Chobe National Park

Chobe National Park

The Chobe National Park covers about 11,700km² of the northern Kalahari, much of it impenetrable thorn bush growing on deep sand. This is an old safari area. Livingstone visited it in the 1850s, as have countless big-game hunters since. It's famous for huge herds of elephant and buffalo, and large prides of lion that have learnt to hunt them; for a river that apparently flows both ways; and for the mysterious, disappearing (and reappearing) Savuti Channel.

The key to this safari area is Chobe's animal migrations. Chobe's animals move in complex, ancient patterns determined by the rain and available food. Within Chobe National Park there are two areas with a few luxurious private lodges: the Chobe Riverfront and Savuti Marsh (sometimes spelt 'Savute Marsh'). Elsewhere, these parks are perhaps best explored using a mobile safari.

Safari lodges & camps around Chobe Riverfront

The far north of the park, bordering the Chobe River, has long been renowned for its dense game. The lion are common and nonchalant, the antelope prolific, and the herds of buffalo and elephant among the largest anywhere. The birdlife is also excellent, from ubiquitous fish eagles to a myriad of herons and waders. The amazing fishing skills of the rare African skimmer are just one highlight of the Chobe River, along with some sizeable hippos and crocodiles.

If you come here, then we recommend the following lodges which are either near to Chobe National Park or in the Forest Reserve.

Muchenje Safari Lodge

Muchenje is outside the Chobe National Park, in the Chobe Forest Reserve, 50km west of Kasane - and accordingly away from the busiest section of the park. (Read more about Muchenje Safari Lodge ... )

Chobe Game Lodge

Chobe Game Lodge occupies a stunning position beside the Chobe River. It is a luxury hotel in the bush. (Read more about Chobe Game Lodge ... )

Chobe Chilwero

The opulent Chobe Chilwero is set back on a hill overlooking the Chobe River and National Park. (Read more about Chobe Chilwero ... )

Over the years this riverfront area has become increasingly popular, and quite busy. It is just a short road transfer from Victoria Falls, so is the obvious choice if you want a couple of nights' safari tied in with a visit to the Falls.
However, if this riverfront area is too busy for you, but you don't want to fly further into Botswana, then consider two great lodges on the opposite bank of the Chobe River, in the Caprivi Strip in Namibia.

Impalila Island Lodge

Situated on the beautiful Impalila Island, Impalila Island Lodge is right on the Zambezi, overlooking the Mambova Rapids. (Read more about Impalila Island Lodge... )

Ichingo Chobe River Lodge

Ichingo Chobe River Lodge on Impalila Island right beside the Chobe River. (Read more about Ichingo Chobe River Lodge... )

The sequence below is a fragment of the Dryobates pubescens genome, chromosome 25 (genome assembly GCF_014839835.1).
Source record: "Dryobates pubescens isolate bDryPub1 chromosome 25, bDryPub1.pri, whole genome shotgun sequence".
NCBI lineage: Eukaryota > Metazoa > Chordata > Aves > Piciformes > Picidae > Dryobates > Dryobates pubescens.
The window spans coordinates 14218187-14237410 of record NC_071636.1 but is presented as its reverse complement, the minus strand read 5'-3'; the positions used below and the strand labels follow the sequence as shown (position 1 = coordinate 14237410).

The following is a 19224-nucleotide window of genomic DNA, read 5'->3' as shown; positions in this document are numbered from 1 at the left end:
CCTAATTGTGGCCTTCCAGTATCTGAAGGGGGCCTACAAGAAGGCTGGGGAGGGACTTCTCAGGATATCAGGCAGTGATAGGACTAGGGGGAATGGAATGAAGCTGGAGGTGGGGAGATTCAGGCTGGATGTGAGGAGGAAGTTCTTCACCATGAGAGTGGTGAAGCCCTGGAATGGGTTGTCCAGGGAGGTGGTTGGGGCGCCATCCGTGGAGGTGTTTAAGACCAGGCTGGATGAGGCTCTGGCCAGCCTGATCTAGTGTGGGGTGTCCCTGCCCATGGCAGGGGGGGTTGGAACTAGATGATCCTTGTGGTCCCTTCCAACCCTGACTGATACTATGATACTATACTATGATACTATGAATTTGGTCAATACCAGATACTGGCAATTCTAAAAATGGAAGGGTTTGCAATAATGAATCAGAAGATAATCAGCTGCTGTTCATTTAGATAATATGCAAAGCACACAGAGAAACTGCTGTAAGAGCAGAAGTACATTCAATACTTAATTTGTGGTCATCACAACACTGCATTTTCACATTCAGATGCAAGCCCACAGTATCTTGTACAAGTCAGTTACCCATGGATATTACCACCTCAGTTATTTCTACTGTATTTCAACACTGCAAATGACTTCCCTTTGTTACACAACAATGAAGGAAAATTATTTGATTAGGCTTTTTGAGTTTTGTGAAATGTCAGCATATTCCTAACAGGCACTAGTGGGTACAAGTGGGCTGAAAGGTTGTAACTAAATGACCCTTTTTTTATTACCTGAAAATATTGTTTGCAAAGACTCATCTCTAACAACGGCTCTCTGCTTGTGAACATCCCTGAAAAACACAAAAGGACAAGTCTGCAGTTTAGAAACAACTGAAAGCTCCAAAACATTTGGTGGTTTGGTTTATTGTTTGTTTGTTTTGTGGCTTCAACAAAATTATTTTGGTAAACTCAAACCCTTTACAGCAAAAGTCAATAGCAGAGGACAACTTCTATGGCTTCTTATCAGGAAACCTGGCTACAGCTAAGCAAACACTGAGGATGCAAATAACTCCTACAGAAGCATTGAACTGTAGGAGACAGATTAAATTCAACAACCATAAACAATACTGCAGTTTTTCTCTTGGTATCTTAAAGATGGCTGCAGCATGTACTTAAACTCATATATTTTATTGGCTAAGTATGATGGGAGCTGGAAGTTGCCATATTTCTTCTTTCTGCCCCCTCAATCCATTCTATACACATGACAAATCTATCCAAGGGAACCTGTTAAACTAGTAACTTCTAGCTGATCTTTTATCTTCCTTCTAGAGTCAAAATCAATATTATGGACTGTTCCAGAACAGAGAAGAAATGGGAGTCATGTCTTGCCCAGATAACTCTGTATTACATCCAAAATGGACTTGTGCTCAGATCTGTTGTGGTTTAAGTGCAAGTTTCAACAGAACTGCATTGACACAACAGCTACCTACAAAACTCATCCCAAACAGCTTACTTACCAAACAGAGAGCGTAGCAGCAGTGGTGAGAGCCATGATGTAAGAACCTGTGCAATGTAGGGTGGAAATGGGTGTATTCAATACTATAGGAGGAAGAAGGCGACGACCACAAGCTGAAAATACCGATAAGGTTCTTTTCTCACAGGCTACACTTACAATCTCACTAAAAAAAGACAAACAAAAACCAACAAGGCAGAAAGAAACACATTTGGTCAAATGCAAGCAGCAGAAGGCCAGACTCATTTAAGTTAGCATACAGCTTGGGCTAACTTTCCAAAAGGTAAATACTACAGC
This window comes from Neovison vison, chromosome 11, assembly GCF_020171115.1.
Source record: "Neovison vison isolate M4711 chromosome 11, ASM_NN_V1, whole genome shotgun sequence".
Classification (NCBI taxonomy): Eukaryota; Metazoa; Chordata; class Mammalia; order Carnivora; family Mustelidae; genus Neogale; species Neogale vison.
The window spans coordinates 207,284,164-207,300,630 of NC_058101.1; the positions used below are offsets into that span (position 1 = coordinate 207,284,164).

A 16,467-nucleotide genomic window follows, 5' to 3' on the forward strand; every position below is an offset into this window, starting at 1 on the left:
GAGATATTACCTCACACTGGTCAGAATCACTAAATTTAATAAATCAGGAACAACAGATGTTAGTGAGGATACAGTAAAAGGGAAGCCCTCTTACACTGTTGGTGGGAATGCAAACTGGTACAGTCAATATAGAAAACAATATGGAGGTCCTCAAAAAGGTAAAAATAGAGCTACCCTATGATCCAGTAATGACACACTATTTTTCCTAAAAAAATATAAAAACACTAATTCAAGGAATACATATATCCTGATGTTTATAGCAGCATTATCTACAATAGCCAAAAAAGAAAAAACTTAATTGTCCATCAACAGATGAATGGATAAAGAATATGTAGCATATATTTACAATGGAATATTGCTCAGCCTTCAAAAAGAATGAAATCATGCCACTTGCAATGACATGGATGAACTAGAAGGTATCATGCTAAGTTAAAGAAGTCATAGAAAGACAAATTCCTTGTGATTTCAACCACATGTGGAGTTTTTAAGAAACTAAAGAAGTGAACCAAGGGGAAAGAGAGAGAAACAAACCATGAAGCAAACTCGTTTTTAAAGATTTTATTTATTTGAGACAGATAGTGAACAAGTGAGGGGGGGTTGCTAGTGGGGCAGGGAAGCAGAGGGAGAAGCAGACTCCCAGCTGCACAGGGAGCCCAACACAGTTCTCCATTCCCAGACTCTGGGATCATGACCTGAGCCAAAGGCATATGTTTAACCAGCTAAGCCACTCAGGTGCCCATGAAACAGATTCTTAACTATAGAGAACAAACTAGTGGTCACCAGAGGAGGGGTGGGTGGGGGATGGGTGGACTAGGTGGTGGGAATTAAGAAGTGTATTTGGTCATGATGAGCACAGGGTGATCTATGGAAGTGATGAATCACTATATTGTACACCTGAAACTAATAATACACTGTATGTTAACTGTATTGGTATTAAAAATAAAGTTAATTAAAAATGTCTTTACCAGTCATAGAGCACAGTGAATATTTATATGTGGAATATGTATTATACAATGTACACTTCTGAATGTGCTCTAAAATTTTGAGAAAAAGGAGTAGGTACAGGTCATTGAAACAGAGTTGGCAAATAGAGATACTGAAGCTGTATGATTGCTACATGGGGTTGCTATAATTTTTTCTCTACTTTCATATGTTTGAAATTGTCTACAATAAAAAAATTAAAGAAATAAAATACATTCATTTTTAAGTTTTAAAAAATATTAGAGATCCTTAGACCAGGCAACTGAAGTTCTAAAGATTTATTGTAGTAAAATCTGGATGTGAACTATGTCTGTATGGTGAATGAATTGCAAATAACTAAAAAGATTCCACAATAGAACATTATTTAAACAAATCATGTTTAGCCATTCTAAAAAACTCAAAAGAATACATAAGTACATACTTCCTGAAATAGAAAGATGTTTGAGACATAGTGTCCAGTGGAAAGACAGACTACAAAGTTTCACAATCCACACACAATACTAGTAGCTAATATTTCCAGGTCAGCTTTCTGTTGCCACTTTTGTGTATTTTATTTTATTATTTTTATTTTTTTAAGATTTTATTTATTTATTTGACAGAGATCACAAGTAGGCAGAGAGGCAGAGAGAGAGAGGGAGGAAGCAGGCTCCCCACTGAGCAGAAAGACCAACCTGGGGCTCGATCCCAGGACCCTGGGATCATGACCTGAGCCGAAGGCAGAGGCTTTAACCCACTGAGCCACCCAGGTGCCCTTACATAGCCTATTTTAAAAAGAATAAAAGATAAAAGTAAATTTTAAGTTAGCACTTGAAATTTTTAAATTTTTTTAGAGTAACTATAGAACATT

Safari lodges and camps near Savuti Marsh

Savuti is one of Africa's most famous big game areas, with an atmosphere of its own. It's also something of an enigma, quite apart from the mystery over the different spellings used for 'Savuti'. You can visit Savuti on one of our mobile safaris, or stay at one of the camps here:

Savute Elephant Camp

Savute Elephant Camp has 12 palatial tents spread along the channel, all partially screened off from the bush by wooden stockades. (Read more about Savute Elephant Camp ... )

Savute Safari Lodge

Savute Safari Lodge also accommodates 24 guests in similarly large – but very modern – wood-and-thatch suites. (Read more about Savute Safari Lodge ... )

Savuti Camp

Somewhat confusingly, Savuti Camp stands beside the Savuti Channel, but about 30km northwest of Savuti Marsh. It is outside of Chobe National Park, but inside the private Linyanti Reserve. (Read more about Savuti Camp ... )

Small group safaris to Chobe National Park with Wild about Africa

If you'd like to explore Chobe National Park and the Savuti area on a mobile safari led by a professional guide, consider a comfortable or luxury camping safari, or a private guided safari. See Wild about Africa for a selection of Botswana Safaris to Chobe National Park.

History and wildlife of the Savuti area

Key to this area is the unpredictable Savuti Channel, which sometimes flows from the Linyanti's waterways and into the heart of Chobe National Park, flooding the Savuti Marsh. Even when dry, the marsh is a real attraction; a vast, open grassland dotted with the skeletons of drowned trees. Many animals pass through here on their annual migrations – attracted by the marsh's particularly nutritious grasses. Zebra visit in large herds, accompanied by impala, wildebeest, giraffe, tsessebe, buffalo and elephant. When the river is flowing, we'd expect game densities to be much higher.

Over the last few centuries, the water has appeared and then dried up again several times. When David Livingstone came through Savuti around 1851 it was flowing; by 1879 the channel had stopped and the Savuti Marsh was starting to dry out. The flow began again in the late 1950s, continuing until 1982 when it again dried up. In 2008 it started flowing again, and by June 2010 the Savuti Marsh was flooding.

Aside from the migrants, some animals have permanent territories here. Leopard are always plentiful around the granite kopjies, the packs of spotted hyena and prides of lion are notoriously large, and a cohort of old bull elephants is always around.

Call us and we'll help you to plan your trip around these migrations, so that you get the best from these areas.
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